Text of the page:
Orthodontic Experiences and Outcomes: What do our patients think?
We are all aware of the frenetic pace of life and our various commitments and priorities. We must find the time to talk and reflect. Perhaps the rate and focus of orthodontic research is a metaphor for our busy lives? There are lots of journals replete with publications. These papers often focus on our priorities- treatment efficiency and improved outcomes. Rarely do we seem to take stock of the impacts of our treatment on patients. Both in relation to the process of treatment and the outcomes of treatment. As a result, we have less reliable information on this fundamental aspect of orthodontics than perhaps we should.
This systematic review was carried out in New Zealand. The European Journal of Orthodontics published this study.
Hisham Mohammed, Ben K. Daniel, Michael Skilbeck, Reginald Kumar Jr., Jamin B. Halberstadt and Mauro Farella
Eur J. Orthod. 2022. doi: 10.1093/ejo/cjac008
What did they do?
They conducted a qualitative systematic review using meta-ethnography. They wanted identify key themes relating both to orthodontic experiences and outcome from the perspectives of orthodontic patients.
The authors included data from primary studies reporting qualitative data from patients who had completed orthodontic treatment.
The authors performed a comprehensive literature search, including five electronic databases. They also searched for unpublished literature. Next, they assessed the quality of the primary studies using the Critical Appraisal Skills Programme (CASP) tool. Finally, they analysed the data using meta-ethnography. This involves seven steps to allow for a synthesis of findings from a range of primary studies.
What did they find?
They included and combined data from six primary studies. Four were carried out in the UK, one in the USA, and one in Brazil, with adolescents and teenagers interviewed in three and adults in the other three studies. Importantly, they identified several key themes. These were related to past treatment experience, satisfaction with the outcome, and living with retainers. Specific points of interest include:
- Their relationships with clinical staff influenced their orthodontic experiences. Peer influence was variable.
- Dietary changes and pain experience were both noted.
Satisfaction with Outcome:
- They reported positive quality of life changes, improved confidence and self-esteem,
- Improved appearance was the main driver for treatment and patients saw this as a critical benefit.
- The patients equated straight teeth to healthy teeth and felt that there oral health had benefited.
Living with Retainers:
- They reported challenges associated with retainer wear. These included, the need for better education around their importance and the challenge of long-term retainer wear.
What did I think?
I thought that this was an interesting study. Of course, I am biased as I have been involved in qualitative research studies, and I find some genuinely revelatory. The data were largely intuitive. However, it underlined some important aspects of treatment that we should not lose sight of. As is often the case, my enthusiasm is tempered a little by the yield from the review, with relatively few studies being included. Nevertheless, the authors have managed to give us some helpful insight into how our patients view what we do for them.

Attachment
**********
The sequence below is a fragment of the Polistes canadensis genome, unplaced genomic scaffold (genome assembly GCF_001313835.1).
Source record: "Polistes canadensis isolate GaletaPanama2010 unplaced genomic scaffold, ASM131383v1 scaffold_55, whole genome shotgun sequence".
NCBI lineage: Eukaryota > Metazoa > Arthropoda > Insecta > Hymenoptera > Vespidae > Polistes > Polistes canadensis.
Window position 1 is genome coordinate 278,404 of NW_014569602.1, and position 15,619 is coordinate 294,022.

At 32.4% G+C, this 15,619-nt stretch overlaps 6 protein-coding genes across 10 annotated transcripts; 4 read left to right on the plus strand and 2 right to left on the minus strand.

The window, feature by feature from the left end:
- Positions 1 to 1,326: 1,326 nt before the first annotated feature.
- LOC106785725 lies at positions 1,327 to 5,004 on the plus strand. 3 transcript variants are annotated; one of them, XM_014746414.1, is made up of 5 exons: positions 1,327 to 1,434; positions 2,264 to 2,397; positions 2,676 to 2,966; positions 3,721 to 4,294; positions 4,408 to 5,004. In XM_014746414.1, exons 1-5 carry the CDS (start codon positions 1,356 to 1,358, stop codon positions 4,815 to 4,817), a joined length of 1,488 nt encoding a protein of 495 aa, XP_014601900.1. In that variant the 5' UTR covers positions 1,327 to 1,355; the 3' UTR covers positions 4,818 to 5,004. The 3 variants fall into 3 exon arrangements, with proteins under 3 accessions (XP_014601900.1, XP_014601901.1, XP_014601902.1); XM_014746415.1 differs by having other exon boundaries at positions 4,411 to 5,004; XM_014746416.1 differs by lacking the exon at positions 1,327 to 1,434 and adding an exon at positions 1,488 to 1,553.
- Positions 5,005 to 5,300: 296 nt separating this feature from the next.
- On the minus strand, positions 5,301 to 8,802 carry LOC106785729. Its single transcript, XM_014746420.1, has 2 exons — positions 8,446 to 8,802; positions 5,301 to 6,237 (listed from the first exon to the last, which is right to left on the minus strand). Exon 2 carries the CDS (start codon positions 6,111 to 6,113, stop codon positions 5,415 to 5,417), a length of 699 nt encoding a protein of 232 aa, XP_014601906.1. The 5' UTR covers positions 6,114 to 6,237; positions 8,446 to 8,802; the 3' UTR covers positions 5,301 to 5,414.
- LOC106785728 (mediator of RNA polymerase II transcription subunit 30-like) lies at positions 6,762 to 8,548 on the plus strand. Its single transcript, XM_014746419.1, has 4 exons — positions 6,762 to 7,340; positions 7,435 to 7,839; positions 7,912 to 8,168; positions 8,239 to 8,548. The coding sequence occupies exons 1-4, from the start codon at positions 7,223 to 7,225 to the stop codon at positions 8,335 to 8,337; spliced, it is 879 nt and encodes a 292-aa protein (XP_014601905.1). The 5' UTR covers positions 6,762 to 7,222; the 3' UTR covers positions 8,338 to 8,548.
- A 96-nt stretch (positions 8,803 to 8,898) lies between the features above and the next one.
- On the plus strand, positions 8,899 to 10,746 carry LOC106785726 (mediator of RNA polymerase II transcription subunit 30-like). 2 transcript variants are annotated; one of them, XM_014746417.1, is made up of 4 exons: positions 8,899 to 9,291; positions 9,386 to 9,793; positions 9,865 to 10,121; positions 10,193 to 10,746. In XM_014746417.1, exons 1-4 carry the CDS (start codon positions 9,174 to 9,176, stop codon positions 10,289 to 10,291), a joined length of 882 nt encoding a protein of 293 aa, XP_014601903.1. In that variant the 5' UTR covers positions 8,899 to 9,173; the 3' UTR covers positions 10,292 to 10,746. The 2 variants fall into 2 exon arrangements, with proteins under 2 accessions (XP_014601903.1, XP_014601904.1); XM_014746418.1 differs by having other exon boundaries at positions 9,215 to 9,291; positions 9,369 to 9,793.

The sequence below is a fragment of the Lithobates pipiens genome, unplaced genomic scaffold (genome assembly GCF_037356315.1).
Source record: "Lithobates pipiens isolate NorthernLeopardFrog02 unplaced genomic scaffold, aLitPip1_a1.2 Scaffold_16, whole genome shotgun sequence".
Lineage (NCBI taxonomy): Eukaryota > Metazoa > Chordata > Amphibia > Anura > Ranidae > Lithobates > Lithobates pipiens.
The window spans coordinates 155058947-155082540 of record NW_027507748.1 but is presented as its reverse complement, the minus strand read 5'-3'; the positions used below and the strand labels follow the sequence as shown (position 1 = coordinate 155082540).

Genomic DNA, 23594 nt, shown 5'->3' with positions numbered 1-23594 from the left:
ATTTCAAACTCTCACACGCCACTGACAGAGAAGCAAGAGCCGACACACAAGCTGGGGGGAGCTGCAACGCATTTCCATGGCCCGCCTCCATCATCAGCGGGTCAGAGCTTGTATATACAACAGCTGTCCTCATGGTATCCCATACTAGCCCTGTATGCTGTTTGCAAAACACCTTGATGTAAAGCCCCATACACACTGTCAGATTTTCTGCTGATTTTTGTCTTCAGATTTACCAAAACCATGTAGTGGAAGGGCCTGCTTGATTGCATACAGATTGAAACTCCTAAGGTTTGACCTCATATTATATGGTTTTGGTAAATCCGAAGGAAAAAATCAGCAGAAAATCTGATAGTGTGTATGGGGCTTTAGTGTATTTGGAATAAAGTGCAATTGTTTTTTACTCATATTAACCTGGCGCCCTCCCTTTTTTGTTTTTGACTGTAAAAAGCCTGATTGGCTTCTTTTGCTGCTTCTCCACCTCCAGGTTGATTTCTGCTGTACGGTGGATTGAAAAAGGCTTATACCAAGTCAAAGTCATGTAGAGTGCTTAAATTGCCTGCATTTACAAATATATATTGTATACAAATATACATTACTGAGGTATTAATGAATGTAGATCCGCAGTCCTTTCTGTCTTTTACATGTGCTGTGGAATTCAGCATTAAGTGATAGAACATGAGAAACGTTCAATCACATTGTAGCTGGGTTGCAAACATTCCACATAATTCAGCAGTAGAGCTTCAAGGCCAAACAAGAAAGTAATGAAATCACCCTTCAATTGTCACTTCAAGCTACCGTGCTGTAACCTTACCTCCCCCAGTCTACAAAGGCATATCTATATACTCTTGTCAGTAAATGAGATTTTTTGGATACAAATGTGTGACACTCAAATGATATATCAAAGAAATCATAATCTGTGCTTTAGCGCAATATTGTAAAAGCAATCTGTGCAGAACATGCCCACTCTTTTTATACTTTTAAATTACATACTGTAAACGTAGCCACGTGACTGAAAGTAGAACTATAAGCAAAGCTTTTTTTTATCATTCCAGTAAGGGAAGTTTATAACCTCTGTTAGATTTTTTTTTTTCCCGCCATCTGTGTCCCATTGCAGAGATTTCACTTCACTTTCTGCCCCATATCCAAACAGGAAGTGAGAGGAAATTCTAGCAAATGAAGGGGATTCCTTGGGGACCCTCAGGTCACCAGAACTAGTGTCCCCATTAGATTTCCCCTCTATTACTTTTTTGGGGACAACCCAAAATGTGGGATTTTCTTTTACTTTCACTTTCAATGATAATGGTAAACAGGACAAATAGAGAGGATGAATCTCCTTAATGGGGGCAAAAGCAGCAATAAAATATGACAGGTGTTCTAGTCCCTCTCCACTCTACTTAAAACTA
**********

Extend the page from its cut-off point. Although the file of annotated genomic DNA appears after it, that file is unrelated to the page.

It was interesting to see that the main perceived benefit of orthodontics was a change in smile aesthetics. There were ‘downstream effects’ of this cosmetic change, including enhancing quality of life and self-esteem. Patients also referred to better function. This may not be consistent with objective findings. Interestingly, the authors linked this to ‘Pygmalion effects’ whereby high treatment expectations may improve performance or perception of performance.
Patients were relatively poorly versed in the need for retention, especially in the long term. As is so often the case, the findings concerning retention raised more questions than were answered.
- How do we prepare patients better for retention?
- Can we educate them concerning the long-term implications?
- How can we reduce the onus on retention many years following completion of active treatment?
What can we conclude?
Orthodontic treatment does entail negative effects in terms of social interaction, pain and dietary implications. However, these impacts seem counterbalanced by the perceived aesthetic benefits allied to related improvements in terms of quality of life and self-confidence. Nevertheless, the impacts of long-term retention are hard to overstate.
In a sense, this study allows us to pause for thought. It also reaffirms that while the treatment process has associated drawbacks, what we do is undoubtedly valued. Some solace as we put our feet up after a busy day….
Professor of Orthodontics, Trinity College Dublin, The University of Dublin, Ireland